TRRP Winter Flow Variability: Draft Environmental Assessment available for public comment, public meeting scheduled

illustrate the landscape of the trail

South Fork of the Trinity River [photo from USDA Forestry website]

Press release from the Trinity River Restoration Program:

The Bureau of Reclamation’s Trinity River Restoration Program (TRRP) is inviting individuals and organizations to comment on its draft Environmental Assessment (EA) to shift some of the water typically released from Lewiston Dam in late spring to the winter and early spring period.

Starting in winter 2021-2022, Reclamation’s TRRP proposes to change how annual Trinity River water is managed to benefit Trinity River fisheries. Moving a portion of Trinity River water volume to the winter and spring run-off periods is proposed to better match natural flow variability within the watershed.

Expected benefits of the proposal would:

1) Enhance natural cleaning and transport of river gravels;

2) Limit the impact of cold water from the dam on growth of juvenile salmon and steelhead, as well as other native aquatic species;

3) Allow the river to naturally warm earlier in the season to better provide outmigration cues to migratory fish; and

4) Elevate flows before salmon emergence from their in-river nests (redds) to increase food availability and access to floodplain nursery habitats.

The draft Winter Flow Variability EA was prepared in accordance with the National Environmental Policy Act and is available at the USBR California Great Basin website: https://www.usbr.gov/mp/nepa/nepa_project_details.php?Project_ID=50427) or at the TRRP website https://www.trrp.net/restoration/flows/winter-flow-variability/.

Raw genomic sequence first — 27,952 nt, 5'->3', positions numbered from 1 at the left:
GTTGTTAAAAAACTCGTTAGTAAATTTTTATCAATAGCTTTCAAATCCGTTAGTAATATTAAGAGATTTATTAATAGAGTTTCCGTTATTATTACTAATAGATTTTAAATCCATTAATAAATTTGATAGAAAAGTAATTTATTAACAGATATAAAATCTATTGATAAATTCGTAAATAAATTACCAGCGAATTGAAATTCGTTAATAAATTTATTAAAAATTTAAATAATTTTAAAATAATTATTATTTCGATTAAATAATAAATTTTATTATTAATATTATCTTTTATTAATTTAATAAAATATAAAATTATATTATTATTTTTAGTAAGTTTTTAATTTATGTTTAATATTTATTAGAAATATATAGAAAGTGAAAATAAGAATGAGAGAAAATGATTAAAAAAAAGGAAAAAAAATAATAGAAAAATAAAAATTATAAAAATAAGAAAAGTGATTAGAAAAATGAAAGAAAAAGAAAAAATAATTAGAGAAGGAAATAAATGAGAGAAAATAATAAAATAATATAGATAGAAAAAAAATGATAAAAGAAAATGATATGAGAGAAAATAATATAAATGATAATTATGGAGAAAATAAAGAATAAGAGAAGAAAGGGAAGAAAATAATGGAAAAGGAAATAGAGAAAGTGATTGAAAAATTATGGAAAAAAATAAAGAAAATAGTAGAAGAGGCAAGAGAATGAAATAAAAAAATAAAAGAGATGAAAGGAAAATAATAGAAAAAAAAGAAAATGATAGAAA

A public comment meeting, held virtually, will take place on Tuesday, October 5, 2021 at
6 p.m.
A link to the meeting will be available on the TRRP website – Winter Flow Variability page: https://www.trrp.net/restoration/flows/winter-flow-variability/. Written comments are due by close of business October 18, 2021. Comments may be emailed to [email protected], or mailed to Winter Flow Variability Project, C/O Bureau of Reclamation, Trinity River Restoration Program, P.O. Box 1300, Weaverville, CA 96093.

For additional information on the proposed flow management action,
visit the TRRP website at
https://www.trrp.net/restoration/flows/winter-flow-variability/

or contact Brandt Gutermuth

at (530) 623-1806 or [email protected]

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North west
North west
1 month ago

How about stop pumping it over to Whiskey Town lake.

Jeffersonian
Jeffersonian
1 month ago
Reply to  North west

And get rid of the dams. Nothing they have tried since the dams were built in 1962 has worked.

Bozo
Bozo
1 month ago
Reply to  North west

Shhhh….

Mr. Bear
Mr. Bear
1 month ago
Reply to  North west

Good luck with that

Bill
Bill
1 month ago
Reply to  North west

Water isn’t pumped to Whiskeytown, it flows downhill through a pair of tunnels in the mountain to Carr Powerhouse, which dumps into Whiskeytown Reservoir, then flows downhill to Keswick Powerhouse, dumping into the Sacramento River. The project generates electricity which is sold to public utilities, who sell it to consumers.
Water is sold to farmers and municipalities all down the Sacramento Valley. Water is then pumped “uphill” From Tracy to the Grapevine, and up and over the Tehachapi’s to LA.
Doesn’t that give you a warm and fuzzy feeling?
How about taking out Trinity and Lewiston dams and opening up miles of fish habitat that salmon used to use for spawning and rearing?

Damn
Damn
1 month ago

Remove the god damn damn!

Jessica Eales
Jessica Eales
1 month ago
Reply to  Damn

The trinity is the only river for miles and miles ,besides the Sacramento, with fish in it. It is all thanks to the dam.

hmm
hmm
1 month ago
Reply to  Jessica Eales

Neither of the claims you are making are true.